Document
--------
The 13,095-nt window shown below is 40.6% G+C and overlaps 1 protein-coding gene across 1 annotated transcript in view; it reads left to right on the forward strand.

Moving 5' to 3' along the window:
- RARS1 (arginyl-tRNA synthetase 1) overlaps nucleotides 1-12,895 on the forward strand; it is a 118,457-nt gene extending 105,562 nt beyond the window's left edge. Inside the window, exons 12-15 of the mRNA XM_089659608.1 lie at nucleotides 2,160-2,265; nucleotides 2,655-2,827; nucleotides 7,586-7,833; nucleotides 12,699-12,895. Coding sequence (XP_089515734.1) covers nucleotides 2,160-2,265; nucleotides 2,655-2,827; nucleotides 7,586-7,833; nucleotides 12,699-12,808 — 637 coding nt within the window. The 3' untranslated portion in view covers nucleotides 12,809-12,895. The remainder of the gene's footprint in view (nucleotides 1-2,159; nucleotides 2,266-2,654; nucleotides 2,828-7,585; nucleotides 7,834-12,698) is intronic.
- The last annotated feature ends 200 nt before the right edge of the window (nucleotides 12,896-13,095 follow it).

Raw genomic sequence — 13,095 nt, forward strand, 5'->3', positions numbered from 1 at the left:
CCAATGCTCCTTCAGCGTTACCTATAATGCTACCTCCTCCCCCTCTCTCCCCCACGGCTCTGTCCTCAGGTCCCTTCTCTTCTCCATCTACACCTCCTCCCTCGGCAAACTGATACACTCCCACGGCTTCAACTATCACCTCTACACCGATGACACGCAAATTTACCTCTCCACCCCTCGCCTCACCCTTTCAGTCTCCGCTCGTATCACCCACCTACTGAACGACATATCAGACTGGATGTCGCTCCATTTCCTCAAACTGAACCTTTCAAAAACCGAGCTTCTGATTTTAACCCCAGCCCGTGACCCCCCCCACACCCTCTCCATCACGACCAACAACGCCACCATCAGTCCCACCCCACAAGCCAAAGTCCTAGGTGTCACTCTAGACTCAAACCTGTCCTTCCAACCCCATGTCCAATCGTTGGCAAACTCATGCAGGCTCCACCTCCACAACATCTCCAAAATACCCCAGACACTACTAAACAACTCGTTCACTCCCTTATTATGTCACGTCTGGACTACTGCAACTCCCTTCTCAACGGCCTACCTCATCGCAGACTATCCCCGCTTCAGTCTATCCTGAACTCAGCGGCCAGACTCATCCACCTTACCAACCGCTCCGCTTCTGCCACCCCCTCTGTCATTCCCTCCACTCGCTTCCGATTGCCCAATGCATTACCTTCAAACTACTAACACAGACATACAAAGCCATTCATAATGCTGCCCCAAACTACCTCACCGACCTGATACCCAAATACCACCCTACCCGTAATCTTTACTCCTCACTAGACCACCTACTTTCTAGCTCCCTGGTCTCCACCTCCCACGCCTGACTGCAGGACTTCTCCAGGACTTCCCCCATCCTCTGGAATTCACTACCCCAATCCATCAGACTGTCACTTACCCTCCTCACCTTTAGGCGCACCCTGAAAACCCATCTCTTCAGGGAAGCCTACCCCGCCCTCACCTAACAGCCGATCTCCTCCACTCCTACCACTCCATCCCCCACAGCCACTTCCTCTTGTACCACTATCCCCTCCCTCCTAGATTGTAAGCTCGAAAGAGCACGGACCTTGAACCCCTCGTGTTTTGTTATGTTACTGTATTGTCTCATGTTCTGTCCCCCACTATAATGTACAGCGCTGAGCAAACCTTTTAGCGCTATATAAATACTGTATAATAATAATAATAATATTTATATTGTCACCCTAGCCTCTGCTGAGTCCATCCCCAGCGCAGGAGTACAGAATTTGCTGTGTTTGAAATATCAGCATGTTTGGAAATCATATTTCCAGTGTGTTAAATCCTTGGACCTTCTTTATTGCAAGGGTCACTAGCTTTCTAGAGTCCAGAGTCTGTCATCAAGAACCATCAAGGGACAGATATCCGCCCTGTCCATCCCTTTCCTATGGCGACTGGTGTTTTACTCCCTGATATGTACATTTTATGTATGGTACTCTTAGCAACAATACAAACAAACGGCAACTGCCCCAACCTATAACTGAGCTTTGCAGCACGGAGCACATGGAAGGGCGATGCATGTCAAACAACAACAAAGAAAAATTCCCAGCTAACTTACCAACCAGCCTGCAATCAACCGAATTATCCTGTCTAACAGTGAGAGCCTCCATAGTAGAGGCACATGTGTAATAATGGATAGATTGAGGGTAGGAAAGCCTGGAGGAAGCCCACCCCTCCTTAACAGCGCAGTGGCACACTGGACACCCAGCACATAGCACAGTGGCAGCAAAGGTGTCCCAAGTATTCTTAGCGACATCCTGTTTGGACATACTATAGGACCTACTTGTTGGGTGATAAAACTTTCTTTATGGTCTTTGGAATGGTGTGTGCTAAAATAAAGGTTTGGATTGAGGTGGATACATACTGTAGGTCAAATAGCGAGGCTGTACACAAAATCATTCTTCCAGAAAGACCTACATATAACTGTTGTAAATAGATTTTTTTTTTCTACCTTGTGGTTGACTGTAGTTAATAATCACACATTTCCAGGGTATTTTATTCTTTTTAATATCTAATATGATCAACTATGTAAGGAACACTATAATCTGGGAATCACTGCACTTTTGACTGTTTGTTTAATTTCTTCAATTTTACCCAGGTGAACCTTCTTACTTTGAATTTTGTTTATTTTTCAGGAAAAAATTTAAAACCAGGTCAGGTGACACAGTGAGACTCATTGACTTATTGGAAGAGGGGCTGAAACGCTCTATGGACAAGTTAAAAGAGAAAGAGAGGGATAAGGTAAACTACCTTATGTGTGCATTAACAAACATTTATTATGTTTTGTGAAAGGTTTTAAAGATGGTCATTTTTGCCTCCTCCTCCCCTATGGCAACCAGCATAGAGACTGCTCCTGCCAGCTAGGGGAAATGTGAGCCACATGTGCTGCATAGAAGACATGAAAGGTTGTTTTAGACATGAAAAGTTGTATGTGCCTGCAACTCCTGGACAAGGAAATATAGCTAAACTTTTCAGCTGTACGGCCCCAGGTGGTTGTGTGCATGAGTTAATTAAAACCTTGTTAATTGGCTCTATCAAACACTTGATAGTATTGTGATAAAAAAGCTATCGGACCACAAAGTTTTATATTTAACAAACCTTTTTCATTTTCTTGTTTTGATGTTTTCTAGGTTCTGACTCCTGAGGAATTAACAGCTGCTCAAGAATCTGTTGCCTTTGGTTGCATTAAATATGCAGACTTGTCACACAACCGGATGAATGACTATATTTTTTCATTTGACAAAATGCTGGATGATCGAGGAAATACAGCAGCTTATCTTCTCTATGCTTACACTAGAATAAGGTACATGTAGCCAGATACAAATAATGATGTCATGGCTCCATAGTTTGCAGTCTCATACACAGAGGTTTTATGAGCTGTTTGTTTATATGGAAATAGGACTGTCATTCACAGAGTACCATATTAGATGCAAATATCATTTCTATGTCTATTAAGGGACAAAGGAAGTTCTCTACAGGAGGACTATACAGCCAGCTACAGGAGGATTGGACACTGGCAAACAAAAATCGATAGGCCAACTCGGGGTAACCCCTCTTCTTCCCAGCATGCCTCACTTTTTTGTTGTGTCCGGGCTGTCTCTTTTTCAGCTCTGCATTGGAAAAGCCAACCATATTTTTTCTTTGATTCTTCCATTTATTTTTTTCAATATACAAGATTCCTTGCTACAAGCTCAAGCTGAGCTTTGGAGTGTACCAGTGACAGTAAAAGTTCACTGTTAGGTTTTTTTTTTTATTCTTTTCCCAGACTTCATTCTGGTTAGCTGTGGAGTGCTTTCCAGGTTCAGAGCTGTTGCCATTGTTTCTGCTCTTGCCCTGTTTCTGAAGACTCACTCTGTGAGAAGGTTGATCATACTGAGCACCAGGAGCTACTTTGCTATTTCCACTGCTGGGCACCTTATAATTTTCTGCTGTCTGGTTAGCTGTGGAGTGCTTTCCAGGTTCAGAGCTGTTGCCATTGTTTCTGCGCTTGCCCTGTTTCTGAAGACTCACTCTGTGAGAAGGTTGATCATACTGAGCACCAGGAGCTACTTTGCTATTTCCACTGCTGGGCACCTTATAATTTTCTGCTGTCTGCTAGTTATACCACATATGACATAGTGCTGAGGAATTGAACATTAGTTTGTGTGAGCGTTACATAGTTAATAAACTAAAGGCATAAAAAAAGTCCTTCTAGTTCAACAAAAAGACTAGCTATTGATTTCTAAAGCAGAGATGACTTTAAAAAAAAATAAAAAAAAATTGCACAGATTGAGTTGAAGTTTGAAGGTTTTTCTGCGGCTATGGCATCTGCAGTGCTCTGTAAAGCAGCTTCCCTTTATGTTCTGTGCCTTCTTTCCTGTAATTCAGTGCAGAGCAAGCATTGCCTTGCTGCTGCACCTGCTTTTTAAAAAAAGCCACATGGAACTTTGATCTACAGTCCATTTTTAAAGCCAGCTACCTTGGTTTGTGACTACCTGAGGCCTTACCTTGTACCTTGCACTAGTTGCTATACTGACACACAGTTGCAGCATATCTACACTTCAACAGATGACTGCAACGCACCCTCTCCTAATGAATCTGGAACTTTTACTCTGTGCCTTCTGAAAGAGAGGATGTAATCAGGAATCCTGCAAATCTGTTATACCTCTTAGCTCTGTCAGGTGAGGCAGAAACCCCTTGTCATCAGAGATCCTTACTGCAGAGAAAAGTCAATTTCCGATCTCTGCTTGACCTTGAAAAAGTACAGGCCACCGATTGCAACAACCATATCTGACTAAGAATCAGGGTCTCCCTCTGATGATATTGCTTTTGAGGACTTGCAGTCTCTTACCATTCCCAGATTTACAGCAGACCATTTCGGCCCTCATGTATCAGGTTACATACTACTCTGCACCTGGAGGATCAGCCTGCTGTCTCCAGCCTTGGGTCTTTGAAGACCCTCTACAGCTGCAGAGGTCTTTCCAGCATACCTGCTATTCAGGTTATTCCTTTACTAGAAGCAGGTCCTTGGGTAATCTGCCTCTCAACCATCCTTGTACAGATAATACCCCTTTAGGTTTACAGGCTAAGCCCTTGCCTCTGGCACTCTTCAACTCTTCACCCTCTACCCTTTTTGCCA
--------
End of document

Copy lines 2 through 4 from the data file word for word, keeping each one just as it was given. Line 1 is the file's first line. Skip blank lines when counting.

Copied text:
Moving 5' to 3' along the window:
- RARS1 (arginyl-tRNA synthetase 1) overlaps nucleotides 1-12,895 on the forward strand; it is a 118,457-nt gene extending 105,562 nt beyond the window's left edge. Inside the window, exons 12-15 of the mRNA XM_089659608.1 lie at nucleotides 2,160-2,265; nucleotides 2,655-2,827; nucleotides 7,586-7,833; nucleotides 12,699-12,895. Coding sequence (XP_089515734.1) covers nucleotides 2,160-2,265; nucleotides 2,655-2,827; nucleotides 7,586-7,833; nucleotides 12,699-12,808 — 637 coding nt within the window. The 3' untranslated portion in view covers nucleotides 12,809-12,895. The remainder of the gene's footprint in view (nucleotides 1-2,159; nucleotides 2,266-2,654; nucleotides 2,828-7,585; nucleotides 7,834-12,698) is intronic.
- The last annotated feature ends 200 nt before the right edge of the window (nucleotides 12,896-13,095 follow it).